The Toronto Symphony Orchestra
- Jan Lisiecki, piano
- With the Elmer Iseler Singers,
- the Amadeus Choir and guest soloists
- At Massey Hall in Toronto on Wednesday
The Toronto Symphony Orchestra has found a reliable friend in Wolfgang Amadeus Mozart.
The orchestra’s annual Mozart festival started as Mozart@249, when music director Peter Oundjian launched the January concert series in 2004 to celebrate the composer’s 249th birthday. And now we’re up to Mozart@256.
But perhaps all the credit for Wednesday night’s near-capacity audience at Roy Thomson Hall shouldn’t go to Salzburg’s most famous son. While Mozart’s Piano Concerto No. 20 in D Minor and his Requiem are both guaranteed crowd-pleasers, a young man named Jan Lisiecki was also responsible for more than a few sold tickets.
The Calgary-born pianist is surely one of the most remarkable and accomplished 16-year-olds in Canada. It will be two years before he can vote in a federal election, but he’s already appeared as a soloist with the Orchestre de Paris. He can’t yet buy a drink in a bar, but he recently signed a recording contract with the prestigious Deutsche Grammophon label.
From the opening of the concerto, it was apparent that Mozart poses no technical obstacles to Lisiecki. Perched on the edge of the piano bench, the tall, slim teenager played with security and assurance. In this he was well supported by Oundjian on the podium, who quite sensibly decided that this was no time for risky business from him or the TSO.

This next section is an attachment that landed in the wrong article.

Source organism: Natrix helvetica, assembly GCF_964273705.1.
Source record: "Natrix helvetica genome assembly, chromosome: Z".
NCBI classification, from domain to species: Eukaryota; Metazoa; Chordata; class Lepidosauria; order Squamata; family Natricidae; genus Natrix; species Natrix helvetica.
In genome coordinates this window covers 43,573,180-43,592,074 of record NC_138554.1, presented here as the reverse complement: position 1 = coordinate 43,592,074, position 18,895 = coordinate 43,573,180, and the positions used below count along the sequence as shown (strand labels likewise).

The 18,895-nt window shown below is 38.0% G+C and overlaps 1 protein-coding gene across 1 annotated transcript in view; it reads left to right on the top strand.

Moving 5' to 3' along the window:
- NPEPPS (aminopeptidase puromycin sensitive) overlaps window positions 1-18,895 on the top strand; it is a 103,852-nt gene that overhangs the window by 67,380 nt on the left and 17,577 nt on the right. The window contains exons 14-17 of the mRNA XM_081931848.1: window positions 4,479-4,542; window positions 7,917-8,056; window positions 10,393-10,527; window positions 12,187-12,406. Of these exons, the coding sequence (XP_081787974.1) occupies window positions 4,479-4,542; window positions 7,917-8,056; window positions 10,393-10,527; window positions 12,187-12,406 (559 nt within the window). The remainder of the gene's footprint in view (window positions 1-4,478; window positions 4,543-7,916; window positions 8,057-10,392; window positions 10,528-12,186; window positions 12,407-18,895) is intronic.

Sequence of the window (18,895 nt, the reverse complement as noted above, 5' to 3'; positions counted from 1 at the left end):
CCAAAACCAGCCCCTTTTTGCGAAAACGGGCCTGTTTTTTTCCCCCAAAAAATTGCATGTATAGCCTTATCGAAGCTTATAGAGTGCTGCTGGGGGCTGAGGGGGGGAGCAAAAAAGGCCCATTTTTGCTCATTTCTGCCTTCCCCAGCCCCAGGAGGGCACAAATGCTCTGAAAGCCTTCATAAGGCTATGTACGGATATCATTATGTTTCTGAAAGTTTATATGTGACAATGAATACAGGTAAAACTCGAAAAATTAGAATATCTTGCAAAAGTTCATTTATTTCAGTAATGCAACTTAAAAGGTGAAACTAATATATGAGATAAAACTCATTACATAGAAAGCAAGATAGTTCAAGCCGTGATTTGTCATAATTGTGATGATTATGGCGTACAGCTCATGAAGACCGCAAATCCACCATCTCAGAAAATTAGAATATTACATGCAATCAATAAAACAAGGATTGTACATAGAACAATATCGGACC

Lisiecki has sweated the small stuff – and his efforts have paid off. His approach to Mozart’s D Minor Concerto was light-fingered and dexterous, with careful attention to the tiniest details of every phrase. Sudden flashes of drama contrasted nicely with intriguingly understated passages.
In the outer movements’ cadenzas, Lisiecki indulged in a playful approach, adroitly toying with audience expectations. This was sophisticated musicianship, at a level well beyond his years.
However, less developed was his sense of the sublime. This was especially noticeable in the second movement, where the finest artists have been known to transform a piano into a singing instrument. In Lisiecki’s hands, the piano steadfastly remained a piano: Passages that called for a smooth legato sometimes had a detached, connect-the-dot quality.
With his choice of encores – Mozart’s Rondo alla Turca – the prodigious pianist again displayed a winsome penchant for musical playfulness.
Lisiecki is still growing as a pianist, and it will be interesting to see how he responds to the challenges that lie ahead of him, as his career moves into high gear. There’s no doubt that he holds great promise.
D minor remained the evening’s key of choice when the TSO – augmented by the Amadeus Choir, the Elmer Iseler Singers and a quartet of soloists – turned their attention to Mozart’s Requiem. (The famously unfinished work was performed, as it often is, in the version completed by Franz Xaver Sussmayr.)
The combination of the amateur Amadeus Choir and the professional Iselers produced a 65-voice ensemble possessing clarity and focus, yet also a big, robust sound. Under Oundjian’s baton, the choirs sank their collective teeth into Mozart’s last work, in a performance full of drama, solemnity and grandeur.
However, the soloists weren’t consistent in quality. The strongest were mezzo Kelley O’Connor and tenor Frédéric Antoun – both of whom possess a purity of tone and intonation that made their singing a delight. Unfortunately, Simone Osborne’s delicate soprano voice didn’t always project well in Roy Thomson Hall, and baritone Tyler Duncan’s delivery was marred by a vocal roughness unsuited to this repertoire.
The TSO offered solid support to the choirs and soloists. Only a conspicuously uncentred trombone note at the outset of Tuba Mirum marred the orchestra’s otherwise fine performance.
The program is repeated Saturday at 7:30 p.m. at Roy Thomson Hall and Sunday at 3 p.m. at George Weston Recital Hall.
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